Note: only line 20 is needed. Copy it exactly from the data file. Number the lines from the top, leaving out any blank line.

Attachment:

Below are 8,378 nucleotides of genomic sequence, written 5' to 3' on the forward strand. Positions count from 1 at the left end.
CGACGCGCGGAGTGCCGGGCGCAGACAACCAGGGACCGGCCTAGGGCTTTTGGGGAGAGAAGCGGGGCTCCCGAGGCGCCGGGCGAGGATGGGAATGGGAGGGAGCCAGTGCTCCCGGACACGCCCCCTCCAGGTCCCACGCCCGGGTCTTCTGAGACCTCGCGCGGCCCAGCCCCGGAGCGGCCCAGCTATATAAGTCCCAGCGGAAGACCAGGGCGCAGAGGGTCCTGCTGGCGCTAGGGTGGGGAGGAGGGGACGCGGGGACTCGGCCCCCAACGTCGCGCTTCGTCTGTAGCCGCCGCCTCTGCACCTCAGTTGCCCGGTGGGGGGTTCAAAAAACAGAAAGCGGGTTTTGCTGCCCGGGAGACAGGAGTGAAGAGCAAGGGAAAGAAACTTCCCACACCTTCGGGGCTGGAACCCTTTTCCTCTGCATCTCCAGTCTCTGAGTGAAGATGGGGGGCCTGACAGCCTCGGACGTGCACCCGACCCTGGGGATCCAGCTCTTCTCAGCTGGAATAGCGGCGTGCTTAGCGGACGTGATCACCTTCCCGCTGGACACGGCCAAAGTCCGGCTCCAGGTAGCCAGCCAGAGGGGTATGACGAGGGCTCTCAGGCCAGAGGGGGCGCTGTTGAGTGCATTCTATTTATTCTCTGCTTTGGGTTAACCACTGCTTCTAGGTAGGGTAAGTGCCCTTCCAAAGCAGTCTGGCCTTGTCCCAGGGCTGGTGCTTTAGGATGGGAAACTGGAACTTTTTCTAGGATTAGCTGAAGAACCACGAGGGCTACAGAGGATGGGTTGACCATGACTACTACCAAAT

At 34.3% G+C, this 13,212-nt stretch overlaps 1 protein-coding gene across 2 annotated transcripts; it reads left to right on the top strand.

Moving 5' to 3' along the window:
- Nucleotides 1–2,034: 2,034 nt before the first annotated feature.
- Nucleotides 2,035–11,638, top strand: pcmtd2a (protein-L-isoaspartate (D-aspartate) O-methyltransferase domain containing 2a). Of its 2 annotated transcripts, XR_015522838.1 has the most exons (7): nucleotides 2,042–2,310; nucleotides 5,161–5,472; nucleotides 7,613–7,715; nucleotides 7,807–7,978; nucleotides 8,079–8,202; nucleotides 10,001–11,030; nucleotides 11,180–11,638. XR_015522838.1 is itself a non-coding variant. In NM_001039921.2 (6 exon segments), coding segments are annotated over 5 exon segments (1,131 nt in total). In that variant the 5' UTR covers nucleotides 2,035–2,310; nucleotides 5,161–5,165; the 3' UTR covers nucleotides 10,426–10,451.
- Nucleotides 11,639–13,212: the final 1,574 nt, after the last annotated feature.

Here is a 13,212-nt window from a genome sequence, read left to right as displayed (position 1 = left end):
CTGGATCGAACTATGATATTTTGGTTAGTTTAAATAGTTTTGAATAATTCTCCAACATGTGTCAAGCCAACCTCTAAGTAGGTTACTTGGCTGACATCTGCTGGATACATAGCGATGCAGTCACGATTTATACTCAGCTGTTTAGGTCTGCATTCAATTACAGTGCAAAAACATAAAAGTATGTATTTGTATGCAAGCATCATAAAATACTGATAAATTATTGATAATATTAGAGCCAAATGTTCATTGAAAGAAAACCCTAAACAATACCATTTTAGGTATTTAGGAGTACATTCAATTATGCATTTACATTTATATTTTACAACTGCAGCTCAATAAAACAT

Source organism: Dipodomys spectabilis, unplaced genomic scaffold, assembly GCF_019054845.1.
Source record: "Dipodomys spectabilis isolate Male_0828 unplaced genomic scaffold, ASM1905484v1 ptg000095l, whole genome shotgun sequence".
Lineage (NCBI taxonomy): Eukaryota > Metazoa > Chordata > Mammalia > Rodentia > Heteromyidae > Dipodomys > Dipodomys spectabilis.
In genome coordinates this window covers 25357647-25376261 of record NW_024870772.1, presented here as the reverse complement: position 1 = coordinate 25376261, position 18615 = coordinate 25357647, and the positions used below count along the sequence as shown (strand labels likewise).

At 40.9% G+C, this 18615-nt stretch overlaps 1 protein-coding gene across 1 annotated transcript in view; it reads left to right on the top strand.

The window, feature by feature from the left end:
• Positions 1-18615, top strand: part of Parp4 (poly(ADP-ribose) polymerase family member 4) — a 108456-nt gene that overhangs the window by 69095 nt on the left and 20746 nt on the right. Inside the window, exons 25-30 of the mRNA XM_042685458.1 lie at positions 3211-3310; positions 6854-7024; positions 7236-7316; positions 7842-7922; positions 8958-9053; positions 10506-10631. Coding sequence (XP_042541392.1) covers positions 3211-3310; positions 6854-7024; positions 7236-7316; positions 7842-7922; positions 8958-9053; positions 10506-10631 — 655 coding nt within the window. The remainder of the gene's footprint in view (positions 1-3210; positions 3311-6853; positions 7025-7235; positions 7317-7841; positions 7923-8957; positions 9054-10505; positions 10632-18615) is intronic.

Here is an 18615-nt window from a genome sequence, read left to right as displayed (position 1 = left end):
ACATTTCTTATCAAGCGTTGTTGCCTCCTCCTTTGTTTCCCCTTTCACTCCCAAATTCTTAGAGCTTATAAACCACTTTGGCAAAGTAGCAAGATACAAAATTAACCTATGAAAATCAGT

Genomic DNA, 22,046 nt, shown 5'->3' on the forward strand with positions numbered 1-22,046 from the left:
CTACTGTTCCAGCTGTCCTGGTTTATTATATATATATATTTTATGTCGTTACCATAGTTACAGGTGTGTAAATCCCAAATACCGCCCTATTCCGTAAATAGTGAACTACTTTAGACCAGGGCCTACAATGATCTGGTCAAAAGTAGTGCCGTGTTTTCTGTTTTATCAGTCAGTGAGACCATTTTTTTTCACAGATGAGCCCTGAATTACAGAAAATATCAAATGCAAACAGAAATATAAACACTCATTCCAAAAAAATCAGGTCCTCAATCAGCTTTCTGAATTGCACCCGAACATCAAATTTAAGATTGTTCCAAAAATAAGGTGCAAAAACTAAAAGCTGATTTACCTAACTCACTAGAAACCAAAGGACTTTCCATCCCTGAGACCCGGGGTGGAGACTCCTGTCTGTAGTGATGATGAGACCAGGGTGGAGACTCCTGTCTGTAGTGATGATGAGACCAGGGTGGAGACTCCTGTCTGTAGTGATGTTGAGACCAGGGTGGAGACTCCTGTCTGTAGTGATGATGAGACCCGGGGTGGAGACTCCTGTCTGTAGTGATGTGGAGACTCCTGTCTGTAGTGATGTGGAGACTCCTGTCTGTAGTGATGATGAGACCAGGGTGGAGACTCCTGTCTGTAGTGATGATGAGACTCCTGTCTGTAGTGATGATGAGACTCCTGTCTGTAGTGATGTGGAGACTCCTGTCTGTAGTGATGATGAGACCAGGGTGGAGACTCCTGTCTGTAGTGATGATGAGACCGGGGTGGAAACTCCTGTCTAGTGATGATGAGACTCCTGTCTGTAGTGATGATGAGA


CTACTGTTCCAGCTGTCCTGGTTTATTATATATATATATTTTATGTCGTTACCATAGTTACAGGTGTGTAAATCCCAAATACCGCCCTATTCCGTAAATAGTGAACTACTTTAGACCAGGGCCTACAATGATCTGGTCAAAAGTAGTGCCGTGTTTTCTGTTTTATCAGTCAGTGAGACCATTTTTTTTCACAGATGAGCCCTGAATTACAGAAAATATCAAATGCAAACAGAAATATAAACACTCATTCCAAAAAAATCAGGTCCTCAATCAGCTTTCTGAATTGCACCCGAACATCAAATTTAAGATTGTTCCAAAAATAAGGTGCAAAAACTAAAAGCTGATTTACCTAACTCACTAGAAACCAAAGGACTTTCCATCCCTGAGACCCGGGGTGGAGACTCCTGTCTGTAGTGATGATGAGACCAGGGTGGAGACTCCTGTCTGTAGTGATGATGAGACCAGGGTGGAGACTCCTGTCTGTAGTGATGTTGAGACCAGGGTGGAGACTCCTGTCTGTAGTGATGATGAGACCCGGGGTGGAGACTCCTGTCTGTAGTGATGTGGAGACTCCTGTCTGTAGTGATGTGGAGACTCCTGTCTGTAGTGATGATGAGACCAGGGTGGAGACTCCTGTCTGTAGTGATGATGAGACTCCTGTCTGTAGTGATGATGAGACTCCTGTCTGTAGTGATGTGGAGACTCCTGTCTGTAGTGATGATGAGACCAGGGTGGAGACTCCTGTCTGTAGTGATGATGAGACCGGGGTGGAAACTCCTGTCTAGTGATGATGAGACTCCTGTCTGTAGTGATGATGAGA